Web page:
In his letter to the Ephesian church, Paul actually instructs Christians to live in submission to one another. He writes, “...submitting to one another out of reverence for Christ” (Eph. 5:21). To submit to one another means to count another person as more worthy than yourself. To put their needs and preferences (to an extent) ahead of yours.
Paul opens the chapter in 5:1, instructing Christians to be imitators of God.
If we follow his line of reasoning, we see that Paul is grounding everything the Christian about the Christian life in likeness to God (5:1). In every way, Christians should seek to imitate God as He reveals Himself in Scripture. Holiness, righteousness, justice, love, mercy, kindness, humility, the list goes on. As we do this, we will be filled with the Holy Spirit (v. 18), and we will submit ourselves to the wellbeing of others.
And if we listen to how Paul describes the actions of God in Christ in Philippians 2:7, we are reminded that Jesus Himself emptied Himself, taking the form of a servant in order to offer Himself on the cross.
To imitate God then, in one sense, is to humble ourselves for the purpose of serving others. Jesus went to the cross so that others would benefit. He took shame and suffering upon Himself for the sake of others.
That’s how the Church is to live. In submission to Christ, and in turn, in submission to one another. We have our promise of a heavenly kingdom. We are on the way there now. We must not forget where we are now and must not hold too tightly to this world that is already passing away (2 Cor. 4:16-18).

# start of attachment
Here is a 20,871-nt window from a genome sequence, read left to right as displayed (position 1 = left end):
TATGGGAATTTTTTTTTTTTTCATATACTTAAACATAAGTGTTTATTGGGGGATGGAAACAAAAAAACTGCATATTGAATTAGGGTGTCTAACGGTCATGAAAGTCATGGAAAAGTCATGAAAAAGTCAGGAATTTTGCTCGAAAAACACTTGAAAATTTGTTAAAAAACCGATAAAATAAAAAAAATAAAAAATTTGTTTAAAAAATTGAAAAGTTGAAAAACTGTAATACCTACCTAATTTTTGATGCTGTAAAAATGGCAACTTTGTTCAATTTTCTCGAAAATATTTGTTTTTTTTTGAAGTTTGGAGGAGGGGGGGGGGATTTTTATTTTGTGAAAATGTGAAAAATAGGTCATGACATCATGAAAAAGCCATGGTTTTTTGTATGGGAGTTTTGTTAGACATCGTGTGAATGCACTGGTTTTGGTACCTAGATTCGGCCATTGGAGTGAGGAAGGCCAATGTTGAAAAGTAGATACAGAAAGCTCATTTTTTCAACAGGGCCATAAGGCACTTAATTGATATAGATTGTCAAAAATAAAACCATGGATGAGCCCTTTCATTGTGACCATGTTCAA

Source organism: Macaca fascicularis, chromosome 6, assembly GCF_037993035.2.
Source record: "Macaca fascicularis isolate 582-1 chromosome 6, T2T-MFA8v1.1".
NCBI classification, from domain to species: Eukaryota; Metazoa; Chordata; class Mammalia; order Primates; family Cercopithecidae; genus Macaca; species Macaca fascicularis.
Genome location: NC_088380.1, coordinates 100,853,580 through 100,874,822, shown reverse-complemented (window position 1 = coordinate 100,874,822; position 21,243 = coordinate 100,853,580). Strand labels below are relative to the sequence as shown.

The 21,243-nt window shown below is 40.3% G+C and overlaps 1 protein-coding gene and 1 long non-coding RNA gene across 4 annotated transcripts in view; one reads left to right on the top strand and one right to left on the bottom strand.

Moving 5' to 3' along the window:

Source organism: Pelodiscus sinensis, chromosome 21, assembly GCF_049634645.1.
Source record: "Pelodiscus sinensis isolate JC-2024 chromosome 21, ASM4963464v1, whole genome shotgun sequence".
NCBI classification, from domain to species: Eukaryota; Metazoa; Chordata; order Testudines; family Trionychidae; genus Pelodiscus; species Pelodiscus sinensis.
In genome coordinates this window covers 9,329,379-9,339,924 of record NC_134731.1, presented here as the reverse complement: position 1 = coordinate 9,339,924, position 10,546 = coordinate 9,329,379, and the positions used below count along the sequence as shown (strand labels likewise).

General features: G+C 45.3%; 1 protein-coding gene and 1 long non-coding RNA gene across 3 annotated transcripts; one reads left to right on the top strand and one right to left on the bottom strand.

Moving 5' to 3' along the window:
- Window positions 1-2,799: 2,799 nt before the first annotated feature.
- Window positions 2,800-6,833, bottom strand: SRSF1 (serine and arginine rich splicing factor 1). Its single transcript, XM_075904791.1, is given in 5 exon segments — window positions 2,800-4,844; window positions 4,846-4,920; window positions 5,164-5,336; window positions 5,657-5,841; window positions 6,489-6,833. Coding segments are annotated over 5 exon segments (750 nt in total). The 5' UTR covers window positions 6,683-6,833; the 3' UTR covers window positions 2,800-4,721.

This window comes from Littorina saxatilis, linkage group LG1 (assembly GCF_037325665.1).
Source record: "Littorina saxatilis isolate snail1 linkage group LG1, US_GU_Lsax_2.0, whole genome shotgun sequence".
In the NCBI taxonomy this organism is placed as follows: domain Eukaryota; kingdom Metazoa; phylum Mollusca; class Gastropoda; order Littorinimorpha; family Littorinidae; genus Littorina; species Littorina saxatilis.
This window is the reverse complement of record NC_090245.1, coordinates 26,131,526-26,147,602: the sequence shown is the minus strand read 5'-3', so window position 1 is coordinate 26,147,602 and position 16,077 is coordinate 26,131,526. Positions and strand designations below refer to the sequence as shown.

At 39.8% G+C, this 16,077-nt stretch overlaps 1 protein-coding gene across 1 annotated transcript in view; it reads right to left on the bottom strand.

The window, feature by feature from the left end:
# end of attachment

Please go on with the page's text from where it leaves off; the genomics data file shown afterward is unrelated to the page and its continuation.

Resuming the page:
Earthly rights will come and go. We are not promised nice, easy, stress free lives here. We are not promised the ideal American experience. Thus, we should hold our earthly rights with an open hand and a confident heart.
-Picking the Right Places to Stand and Fight
So, where do we stand and fight?
Christian, there is going to come a time when they come for our Bibles. There is going to come a time when they tell the Church not to meet...that we are not allowed to meet. There is going to come a time when the government, the culture, and our neighbors tell us that Christianity is not only bad, but wrong.
Will we stand then? Will we fight for our Bibles with the same fervor that we do over masks and vaccines? Will we willingly accept the penalties for gathering when the government says not to?
Our brothers and sisters next door in Canada have laid down a bold example for us to follow.
Will obedience to Christ in the face of opposition be worth it? The Bible says it is. Will it be said of us that, “We fought the good fight, we have finished the race, we kept the faith” (2 Tim. 4:7).
-Let’s hold to the world loosely and cling to the gospel tightly.
I’ll close with this word from the Apostle Peter, “Therefore let those who suffer according to God’s will entrust their souls to a faithful Creator while doing good.” (1 Peter 4:19)